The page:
Finally, there is a smaller list of names that needed to be replaced because the dividend did not increase (e.g. DCM), or were bought out (MOLX). Turnover can also reduce income in certain instances. Still others such as Devry shifted the payment slightly so 2013’s dividend landed in 2012, but then they kept this new schedule so it only had a one-time effect of boosting 2012’s income.

This explains the rise in 2012 income and the subsequent drop in 2013. The trailing dividend growth factor used to select stocks only used regular dividends while the excel chart of income shows what actually lands in the account (all forms of income including special dividends).

As a rule of thumb, I don’t give out raw data as this is in violation of the Compustat license. But if any respectful commenter has a legitimate question, I will investigate and come up with the answer if at all possible. I do, however, reserve the right to decline engagement from those who troll Seeking Alpha articles for ulterior motives – those of which I am not interested enough to investigate.

I would like to thank those who read this article, posted insightful comments and remained patient while I investigated what led to the income drop in 2013.]]>

1)The chart based on calendar years was something I did in excel by adding up the thousands of dividend transactions based on when the cash was deposited in the account in the simulator. This is to simulate actual cash per year that is available to the investor for spending or re-investment.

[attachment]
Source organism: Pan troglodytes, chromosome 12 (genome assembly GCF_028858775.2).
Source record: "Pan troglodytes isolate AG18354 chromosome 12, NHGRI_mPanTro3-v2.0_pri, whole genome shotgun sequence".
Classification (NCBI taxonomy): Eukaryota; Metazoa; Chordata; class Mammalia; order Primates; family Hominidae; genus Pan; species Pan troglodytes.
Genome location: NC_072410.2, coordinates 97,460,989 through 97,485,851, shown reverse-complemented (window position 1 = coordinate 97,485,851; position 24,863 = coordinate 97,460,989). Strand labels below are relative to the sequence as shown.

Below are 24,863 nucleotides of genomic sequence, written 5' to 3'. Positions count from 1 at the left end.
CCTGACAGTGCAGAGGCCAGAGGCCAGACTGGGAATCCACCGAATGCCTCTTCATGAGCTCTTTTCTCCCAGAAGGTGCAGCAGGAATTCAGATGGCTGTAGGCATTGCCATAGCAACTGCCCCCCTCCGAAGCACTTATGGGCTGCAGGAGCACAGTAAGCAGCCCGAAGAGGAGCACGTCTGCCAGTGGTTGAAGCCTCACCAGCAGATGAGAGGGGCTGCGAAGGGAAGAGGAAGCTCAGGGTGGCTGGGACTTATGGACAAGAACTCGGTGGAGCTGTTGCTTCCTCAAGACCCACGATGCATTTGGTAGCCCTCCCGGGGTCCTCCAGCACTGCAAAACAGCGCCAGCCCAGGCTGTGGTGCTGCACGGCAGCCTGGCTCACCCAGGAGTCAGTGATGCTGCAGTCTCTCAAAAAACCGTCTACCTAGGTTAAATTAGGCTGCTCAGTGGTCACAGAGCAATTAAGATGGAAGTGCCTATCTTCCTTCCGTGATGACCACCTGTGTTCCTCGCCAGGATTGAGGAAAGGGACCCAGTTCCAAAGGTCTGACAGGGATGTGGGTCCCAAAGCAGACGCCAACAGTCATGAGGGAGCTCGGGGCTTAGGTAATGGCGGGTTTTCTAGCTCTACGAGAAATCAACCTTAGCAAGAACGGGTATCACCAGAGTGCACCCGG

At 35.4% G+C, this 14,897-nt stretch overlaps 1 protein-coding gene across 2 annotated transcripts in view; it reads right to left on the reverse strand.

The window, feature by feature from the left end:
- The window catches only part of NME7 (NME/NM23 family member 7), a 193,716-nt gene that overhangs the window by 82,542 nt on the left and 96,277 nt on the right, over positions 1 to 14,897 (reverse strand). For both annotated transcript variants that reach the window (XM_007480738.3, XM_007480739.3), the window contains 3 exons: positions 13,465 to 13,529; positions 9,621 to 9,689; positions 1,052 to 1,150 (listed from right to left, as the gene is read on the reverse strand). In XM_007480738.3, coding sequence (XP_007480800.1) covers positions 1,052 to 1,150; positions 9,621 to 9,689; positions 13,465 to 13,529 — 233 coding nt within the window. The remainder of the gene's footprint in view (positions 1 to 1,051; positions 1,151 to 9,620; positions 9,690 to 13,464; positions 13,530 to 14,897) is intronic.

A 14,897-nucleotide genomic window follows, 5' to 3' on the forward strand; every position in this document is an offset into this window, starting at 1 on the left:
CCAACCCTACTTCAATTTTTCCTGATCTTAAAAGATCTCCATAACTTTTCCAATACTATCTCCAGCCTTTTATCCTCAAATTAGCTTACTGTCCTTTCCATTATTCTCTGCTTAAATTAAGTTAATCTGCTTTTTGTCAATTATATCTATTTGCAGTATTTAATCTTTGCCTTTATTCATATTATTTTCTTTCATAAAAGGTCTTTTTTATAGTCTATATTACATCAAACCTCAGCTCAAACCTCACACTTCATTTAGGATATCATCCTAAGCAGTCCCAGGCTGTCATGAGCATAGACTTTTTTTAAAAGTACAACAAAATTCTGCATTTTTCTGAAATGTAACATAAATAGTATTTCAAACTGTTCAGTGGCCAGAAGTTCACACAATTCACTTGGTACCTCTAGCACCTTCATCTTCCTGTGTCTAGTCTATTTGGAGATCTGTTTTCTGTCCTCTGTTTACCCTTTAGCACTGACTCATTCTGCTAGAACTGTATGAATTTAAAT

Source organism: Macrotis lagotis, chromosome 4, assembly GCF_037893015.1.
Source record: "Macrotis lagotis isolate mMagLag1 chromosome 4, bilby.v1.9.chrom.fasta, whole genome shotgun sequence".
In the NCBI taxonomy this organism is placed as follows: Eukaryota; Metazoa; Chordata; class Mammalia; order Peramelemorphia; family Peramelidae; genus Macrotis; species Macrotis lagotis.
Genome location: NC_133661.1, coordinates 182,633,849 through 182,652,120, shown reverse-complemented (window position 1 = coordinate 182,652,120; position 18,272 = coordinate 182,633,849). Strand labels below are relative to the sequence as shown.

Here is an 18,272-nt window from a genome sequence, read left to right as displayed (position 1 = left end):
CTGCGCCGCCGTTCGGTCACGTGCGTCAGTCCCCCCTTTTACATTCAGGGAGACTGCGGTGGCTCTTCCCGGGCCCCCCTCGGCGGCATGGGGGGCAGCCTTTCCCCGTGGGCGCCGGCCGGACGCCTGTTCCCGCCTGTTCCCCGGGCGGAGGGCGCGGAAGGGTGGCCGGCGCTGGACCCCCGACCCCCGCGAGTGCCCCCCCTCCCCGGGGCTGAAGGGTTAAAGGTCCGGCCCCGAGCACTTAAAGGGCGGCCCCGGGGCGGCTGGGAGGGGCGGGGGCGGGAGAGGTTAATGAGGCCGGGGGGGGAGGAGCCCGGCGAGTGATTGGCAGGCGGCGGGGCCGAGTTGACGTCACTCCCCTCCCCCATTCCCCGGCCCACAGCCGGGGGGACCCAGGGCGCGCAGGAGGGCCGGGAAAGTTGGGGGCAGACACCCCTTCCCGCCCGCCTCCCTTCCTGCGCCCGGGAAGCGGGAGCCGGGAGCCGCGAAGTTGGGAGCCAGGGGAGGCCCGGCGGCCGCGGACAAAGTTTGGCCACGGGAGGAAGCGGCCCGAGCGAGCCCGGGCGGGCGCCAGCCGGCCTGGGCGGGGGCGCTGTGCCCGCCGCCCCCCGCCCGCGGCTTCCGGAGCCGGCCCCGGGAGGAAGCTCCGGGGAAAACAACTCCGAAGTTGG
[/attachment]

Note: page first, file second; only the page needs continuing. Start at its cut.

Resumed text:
2)The trailing dividend growth factor used to screen dividend growth stocks (to the best of my knowledge) uses dividends paid as per the annual report. Thus, it is not affected by late payments or pay dates that cross over to the next calendar year.

3)The excel chart showing income does include special dividends as this shows what would actually happen to your account. The trailing dividend growth factor to screen and determine what a dividend growth stock is or isn't, and to calculate the % of div growth, does not use special dividends. It only used regular dividends to calculate the trailing compound annual growth rate.

The trouble is, there are differences between reporting periods, fiscal years and when or how this all trickles down to your account. I felt this was the best method as it mimics an actual process. I adjust my screening process based on how the company reports its data but I report my portfolio or income value based on what I see in my trading account.

Maybe I will add some extra documentation to clarify future charts.

Thank you for the suggestions and helpful comments.]]>

1)The chart based on calendar years was something I did in excel by adding up the thousands of dividend transactions based on when the cash was deposited in the account in the simulator. This is to simulate actual cash per year that is available to the investor for spending or re-investment.

2)The trailing dividend growth factor used to screen dividend growth stocks (to the best of my knowledge) uses dividends paid as per the annual report. Thus, it is not affected by late payments or pay dates that cross over to the next calendar year.

3)The excel chart showing income does include special dividends as this shows what would actually happen to your account. The trailing dividend growth factor to screen and determine what a dividend growth stock is or isn't, and to calculate the % of div growth, does not use special dividends. It only used regular dividends to calculate the trailing compound annual growth rate.